Mel, Tab, Mewla & Cathy - Their Exmoor Adventure

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Status: Finished  |  Genre: Young Adult  |  House: Booksie Classic

A relaxing holiday in the heart of Exmoor with Mel and Mewla's parents is perfect, especially as the weather is so hot. But when Cathy stumbles on an ancient ring in a stream and the kittens read an intriguing legend, the four of them follow an ancient trail down a 300-foot cliff to a hidden cove, where their adventure really starts...

Chapter 1 (v.1) - Mel, Tab, Mewla & Cathy - Their Exmoor Adventure

Submitted: March 21, 2009

Reads: 172

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Submitted: March 21, 2009



Chapter One

"Come on Mel!" Mewla called to me.
It was the second day of our holiday. Cathy, Tab, Mewla, I and mine and Mewla's parents were on holiday on Exmoor, for the whole summer holiday, and were staying in the small village of Porlock, at a really posh five star hotel called the Anchor Hotel, which overlooked the large shingle beach.
Across from the beach was the large headland of Bossington Hill, and when the afternoon sun shone on the pinky-purple heather, it looked quite magical.
We had splendid views of this from our hotel suites. Tab and I were sharing a suite, and Cathy and Mewla were sharing one next door. The suites had adjoining doors, so we just wandered in and out of each other's suites whenever we wanted.
Since we had got there, the weather had been nothing but scorching. The sea sparkled a clear green colour, and the whole place had a feel of mystery about it - high, heather covered moors, lush green valleys and babbling streams, pretty sandy beaches, and tiny nestling villages.
On the first day there, once we had checked into the hotel and unpacked, we had gone to the small village of Dunster, and gone round the gardens. It was really spectatular; because of the subtropical climate, lots of tall palm trees and exotic bushes grew there. The four of us aren't usually fans of going round gardens, but there was so much to look at in this one - bridges leading off into lush green foliage, clear deep streams, huge tropical plants, and short green lawns. We had decided to go and look around the castle itself later on in the week.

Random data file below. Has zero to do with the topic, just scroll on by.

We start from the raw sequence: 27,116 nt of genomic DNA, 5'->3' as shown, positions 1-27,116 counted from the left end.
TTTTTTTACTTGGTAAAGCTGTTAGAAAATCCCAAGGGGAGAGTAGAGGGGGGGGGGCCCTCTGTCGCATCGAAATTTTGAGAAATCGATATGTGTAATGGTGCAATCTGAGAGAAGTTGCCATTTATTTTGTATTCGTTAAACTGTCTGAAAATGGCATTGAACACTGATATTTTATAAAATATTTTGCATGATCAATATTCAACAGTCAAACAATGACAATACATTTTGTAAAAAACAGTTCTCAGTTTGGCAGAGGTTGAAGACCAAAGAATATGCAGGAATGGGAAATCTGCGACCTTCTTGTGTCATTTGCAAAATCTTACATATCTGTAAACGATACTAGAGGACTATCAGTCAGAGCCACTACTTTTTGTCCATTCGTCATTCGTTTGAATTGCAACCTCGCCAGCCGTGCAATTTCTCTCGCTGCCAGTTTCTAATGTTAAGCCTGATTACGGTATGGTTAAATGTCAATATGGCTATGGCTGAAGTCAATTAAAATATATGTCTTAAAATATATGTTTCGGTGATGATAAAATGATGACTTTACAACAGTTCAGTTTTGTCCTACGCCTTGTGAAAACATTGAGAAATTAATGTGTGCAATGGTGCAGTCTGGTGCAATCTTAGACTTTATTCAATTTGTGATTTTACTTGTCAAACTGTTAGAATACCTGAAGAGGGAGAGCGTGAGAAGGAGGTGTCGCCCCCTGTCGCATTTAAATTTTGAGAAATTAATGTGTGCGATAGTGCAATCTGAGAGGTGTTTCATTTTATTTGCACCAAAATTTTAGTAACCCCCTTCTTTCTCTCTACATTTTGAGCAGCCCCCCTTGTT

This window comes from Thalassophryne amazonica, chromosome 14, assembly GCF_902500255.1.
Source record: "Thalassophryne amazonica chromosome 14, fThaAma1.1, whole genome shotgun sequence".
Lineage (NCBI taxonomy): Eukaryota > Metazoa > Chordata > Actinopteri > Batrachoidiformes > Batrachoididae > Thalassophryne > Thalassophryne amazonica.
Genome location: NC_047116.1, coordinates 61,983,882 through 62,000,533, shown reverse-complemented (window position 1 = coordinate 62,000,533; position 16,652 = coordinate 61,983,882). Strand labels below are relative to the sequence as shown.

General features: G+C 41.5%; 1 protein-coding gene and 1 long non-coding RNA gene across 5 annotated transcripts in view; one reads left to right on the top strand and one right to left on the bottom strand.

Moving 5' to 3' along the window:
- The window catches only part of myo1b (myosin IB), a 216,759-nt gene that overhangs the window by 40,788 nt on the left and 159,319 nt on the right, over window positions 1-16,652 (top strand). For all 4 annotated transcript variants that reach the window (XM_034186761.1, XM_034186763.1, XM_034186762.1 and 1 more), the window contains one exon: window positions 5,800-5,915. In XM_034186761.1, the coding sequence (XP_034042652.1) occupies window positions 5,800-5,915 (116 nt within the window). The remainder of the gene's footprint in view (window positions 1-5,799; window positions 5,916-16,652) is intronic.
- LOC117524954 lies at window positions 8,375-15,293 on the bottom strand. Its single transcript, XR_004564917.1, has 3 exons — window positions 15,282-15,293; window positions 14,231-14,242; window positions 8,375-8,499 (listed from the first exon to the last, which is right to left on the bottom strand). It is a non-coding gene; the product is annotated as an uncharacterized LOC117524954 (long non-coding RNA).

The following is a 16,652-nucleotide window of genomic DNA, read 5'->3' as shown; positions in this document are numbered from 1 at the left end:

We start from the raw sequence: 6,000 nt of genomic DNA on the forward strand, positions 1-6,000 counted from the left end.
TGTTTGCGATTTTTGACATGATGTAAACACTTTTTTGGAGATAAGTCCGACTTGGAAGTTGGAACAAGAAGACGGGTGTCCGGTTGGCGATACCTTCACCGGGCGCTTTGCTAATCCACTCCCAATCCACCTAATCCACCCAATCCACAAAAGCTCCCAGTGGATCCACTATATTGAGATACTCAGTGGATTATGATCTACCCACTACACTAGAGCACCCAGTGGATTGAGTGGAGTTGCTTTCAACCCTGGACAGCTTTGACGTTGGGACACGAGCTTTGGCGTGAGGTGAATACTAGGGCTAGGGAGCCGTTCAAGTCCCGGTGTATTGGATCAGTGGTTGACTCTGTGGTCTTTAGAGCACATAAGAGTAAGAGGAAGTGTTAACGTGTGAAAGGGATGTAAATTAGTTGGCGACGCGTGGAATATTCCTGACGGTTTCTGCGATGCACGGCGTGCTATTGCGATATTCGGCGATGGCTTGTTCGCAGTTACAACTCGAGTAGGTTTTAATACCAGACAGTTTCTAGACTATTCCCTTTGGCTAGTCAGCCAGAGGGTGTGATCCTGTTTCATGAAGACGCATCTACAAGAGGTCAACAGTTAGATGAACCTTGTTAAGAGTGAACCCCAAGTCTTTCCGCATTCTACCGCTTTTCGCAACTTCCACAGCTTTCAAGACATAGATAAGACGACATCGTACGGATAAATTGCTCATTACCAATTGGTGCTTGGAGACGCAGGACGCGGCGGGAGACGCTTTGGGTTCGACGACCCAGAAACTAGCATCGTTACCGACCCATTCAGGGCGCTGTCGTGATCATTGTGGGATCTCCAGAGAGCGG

At breakfast on the second day, Mum and Dad said that we could go off and do what we wanted, so we decided to collect a picnic from the hotel (they provided the most gorgeous picnics for anyone who wanted to go off for the day) and go for a hike along the Doone Valley, which, we had heard, was supposed to be a place of great beauty.
The river that ran through it was called the Barle River, and the valley was not the sort of place where hundreds of hiking tourists went. The place where the path for the Doone Valley started was a tiny village called Malmsmead, and this was where Mum and Dad dropped us off in the car, at about nine o'clock that morning.
They were going on to look round a large castle called Roborough Castle, and they said that they would be back to pick us up at about five o'clock that evening.
"Okay, coming!" I called. I tucked my wallet back into my bag and ran to catch up with the others. We had each bought an ice-cream from the tiny shop by the carpark, as we all felt that we wanted something to cool us down as we walked.
We were dressed in our bikinis, and we each had put a pair of shorts on over our bikini briefs, and we had our comfy suede sandals on our feet. But even with our skimpy clothes on, we were still boiling. We had plenty of bottles of water with us, as we felt sure we would be absolutely parched all day.
About a week before we had left for the holiday, Tab, Mewla, Cathy and I had each taken a lot of money into the nearest city, and had bought ourselves lots of new holiday clothes.
We had each bought bikinis, shorts, skirts, jeans, new shoes, nice evening wear for dinner at the hotel, and lots of accessories, including straw beach bags, big straw hats, and sunglasses. Other things like books to read and batteries for our personal stereos were also necessities.
We set off from the carpark, the sun baking down on us. We were glad of our straw hats and sunglasses. We had all put sun cream on before we left the hotel, but I could still feel my skin burning. According to the weather man, it was the hottest summer for twenty years.
The gravelly area led off to a pleasant woodland track. The mud was baked hard, and the sun shone along the middle part of the path, where the trees did not grow to. Pretty plants grew each side of the track, and butterflies and other insects flew about in front us.
"Hurry up and eat your ice-cream, Tab." I said. "It's melting fast, and every time you move your arm, it flicks onto me."
"Oh, sorry!" giggled Tab. She licked her ice-cream, and it dripped down her chin.
"Tab!" Cathy pretended to be disgusted. She was eating her ice-cream quickly, and had licked it into a neat round shape, with no drips whatsoever. Mewla, however, was getting hers all over her face, and we all giggled as we looked at her.
"What?" she had no idea what sort of a mess she was in.